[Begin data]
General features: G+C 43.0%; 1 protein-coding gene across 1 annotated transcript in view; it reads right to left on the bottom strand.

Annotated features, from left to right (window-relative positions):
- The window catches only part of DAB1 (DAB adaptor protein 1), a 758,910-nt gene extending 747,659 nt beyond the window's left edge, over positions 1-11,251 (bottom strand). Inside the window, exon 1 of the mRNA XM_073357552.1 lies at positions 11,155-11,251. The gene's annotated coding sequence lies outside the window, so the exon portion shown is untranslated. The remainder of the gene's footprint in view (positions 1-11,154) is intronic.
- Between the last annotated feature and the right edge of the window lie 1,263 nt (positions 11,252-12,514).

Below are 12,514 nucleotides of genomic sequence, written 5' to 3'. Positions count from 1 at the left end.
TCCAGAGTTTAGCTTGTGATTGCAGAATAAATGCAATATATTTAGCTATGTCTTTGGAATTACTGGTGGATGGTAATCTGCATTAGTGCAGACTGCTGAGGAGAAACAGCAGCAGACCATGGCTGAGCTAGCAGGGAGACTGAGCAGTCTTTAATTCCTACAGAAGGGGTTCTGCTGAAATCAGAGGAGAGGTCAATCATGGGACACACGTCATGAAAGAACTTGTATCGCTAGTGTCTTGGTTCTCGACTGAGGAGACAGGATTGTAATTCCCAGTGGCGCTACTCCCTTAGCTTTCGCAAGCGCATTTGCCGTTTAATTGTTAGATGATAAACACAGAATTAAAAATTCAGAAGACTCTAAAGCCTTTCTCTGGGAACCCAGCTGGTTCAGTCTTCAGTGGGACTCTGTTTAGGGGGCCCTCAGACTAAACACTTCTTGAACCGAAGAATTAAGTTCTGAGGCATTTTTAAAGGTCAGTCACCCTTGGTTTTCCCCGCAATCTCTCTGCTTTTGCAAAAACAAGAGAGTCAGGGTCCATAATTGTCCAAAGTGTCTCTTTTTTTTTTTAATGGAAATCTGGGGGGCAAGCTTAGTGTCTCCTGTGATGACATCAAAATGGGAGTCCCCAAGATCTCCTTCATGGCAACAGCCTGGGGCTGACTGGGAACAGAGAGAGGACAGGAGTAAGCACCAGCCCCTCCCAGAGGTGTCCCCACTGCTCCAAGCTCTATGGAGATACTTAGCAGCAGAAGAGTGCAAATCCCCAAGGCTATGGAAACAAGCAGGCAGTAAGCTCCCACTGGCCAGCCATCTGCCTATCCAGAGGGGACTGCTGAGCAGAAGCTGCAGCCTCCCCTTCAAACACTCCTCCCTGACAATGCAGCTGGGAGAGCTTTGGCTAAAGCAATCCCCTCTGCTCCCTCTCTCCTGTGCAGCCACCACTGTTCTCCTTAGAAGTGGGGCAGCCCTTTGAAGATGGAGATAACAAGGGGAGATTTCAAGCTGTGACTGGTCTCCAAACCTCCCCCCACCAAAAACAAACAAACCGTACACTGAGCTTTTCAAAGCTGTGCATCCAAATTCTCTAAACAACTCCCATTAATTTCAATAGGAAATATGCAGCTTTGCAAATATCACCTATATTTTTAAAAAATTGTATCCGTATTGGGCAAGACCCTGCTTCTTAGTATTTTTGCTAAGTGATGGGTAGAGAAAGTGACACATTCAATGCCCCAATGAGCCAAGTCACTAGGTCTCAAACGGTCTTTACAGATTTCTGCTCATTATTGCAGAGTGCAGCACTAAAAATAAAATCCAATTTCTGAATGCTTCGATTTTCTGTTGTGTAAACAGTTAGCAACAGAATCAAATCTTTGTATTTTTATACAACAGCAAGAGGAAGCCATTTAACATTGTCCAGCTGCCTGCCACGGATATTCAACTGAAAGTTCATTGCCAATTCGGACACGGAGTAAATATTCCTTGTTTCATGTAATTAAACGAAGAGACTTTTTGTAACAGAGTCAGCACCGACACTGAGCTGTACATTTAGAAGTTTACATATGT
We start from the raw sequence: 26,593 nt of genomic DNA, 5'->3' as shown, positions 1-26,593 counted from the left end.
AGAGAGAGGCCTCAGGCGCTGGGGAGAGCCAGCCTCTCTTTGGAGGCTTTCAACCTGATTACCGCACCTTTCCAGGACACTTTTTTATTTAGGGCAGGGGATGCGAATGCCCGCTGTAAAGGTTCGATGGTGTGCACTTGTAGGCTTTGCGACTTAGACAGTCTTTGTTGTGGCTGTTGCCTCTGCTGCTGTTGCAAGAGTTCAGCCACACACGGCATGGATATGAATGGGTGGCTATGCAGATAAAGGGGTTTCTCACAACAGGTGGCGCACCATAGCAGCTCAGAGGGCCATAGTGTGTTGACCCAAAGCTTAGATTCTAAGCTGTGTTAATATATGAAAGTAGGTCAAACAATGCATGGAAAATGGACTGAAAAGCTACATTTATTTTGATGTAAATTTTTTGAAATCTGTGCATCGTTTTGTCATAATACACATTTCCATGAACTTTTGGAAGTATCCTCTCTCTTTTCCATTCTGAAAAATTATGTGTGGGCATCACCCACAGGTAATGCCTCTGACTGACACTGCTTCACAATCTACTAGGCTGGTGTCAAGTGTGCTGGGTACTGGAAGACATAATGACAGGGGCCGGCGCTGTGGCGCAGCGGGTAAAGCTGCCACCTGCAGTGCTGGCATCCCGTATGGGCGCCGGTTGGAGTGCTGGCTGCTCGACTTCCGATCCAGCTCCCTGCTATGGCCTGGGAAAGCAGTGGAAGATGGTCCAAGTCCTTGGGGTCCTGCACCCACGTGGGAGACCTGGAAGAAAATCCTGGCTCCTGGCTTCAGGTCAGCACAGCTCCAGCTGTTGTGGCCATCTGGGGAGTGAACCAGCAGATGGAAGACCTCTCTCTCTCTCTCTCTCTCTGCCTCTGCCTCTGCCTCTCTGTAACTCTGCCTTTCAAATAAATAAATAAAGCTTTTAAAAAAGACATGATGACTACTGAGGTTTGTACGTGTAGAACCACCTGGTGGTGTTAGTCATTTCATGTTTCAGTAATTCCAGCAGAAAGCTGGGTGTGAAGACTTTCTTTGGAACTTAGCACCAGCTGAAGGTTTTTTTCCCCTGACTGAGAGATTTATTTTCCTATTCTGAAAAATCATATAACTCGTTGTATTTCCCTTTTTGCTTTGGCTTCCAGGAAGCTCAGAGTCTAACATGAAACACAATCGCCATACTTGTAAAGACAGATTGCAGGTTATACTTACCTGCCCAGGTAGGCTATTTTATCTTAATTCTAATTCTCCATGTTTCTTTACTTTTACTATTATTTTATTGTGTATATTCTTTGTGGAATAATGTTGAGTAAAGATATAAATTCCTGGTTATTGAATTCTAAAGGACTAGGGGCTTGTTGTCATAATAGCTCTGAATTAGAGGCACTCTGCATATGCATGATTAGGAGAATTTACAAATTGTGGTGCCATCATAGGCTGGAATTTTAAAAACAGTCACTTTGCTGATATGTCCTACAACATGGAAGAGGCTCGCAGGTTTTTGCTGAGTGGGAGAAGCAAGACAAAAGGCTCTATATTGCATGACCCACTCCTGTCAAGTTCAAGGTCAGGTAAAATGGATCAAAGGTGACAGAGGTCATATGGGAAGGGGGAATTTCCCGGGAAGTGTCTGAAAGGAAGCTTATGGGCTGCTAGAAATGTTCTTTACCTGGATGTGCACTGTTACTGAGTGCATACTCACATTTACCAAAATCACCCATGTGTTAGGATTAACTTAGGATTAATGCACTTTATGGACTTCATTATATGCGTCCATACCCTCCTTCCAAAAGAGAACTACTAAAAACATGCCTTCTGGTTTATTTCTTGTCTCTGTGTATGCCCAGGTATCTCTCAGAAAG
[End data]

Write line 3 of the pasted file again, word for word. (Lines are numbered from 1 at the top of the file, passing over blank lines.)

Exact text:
- The window catches only part of DAB1 (DAB adaptor protein 1), a 758,910-nt gene extending 747,659 nt beyond the window's left edge, over positions 1-11,251 (bottom strand). Inside the window, exon 1 of the mRNA XM_073357552.1 lies at positions 11,155-11,251. The gene's annotated coding sequence lies outside the window, so the exon portion shown is untranslated. The remainder of the gene's footprint in view (positions 1-11,154) is intronic.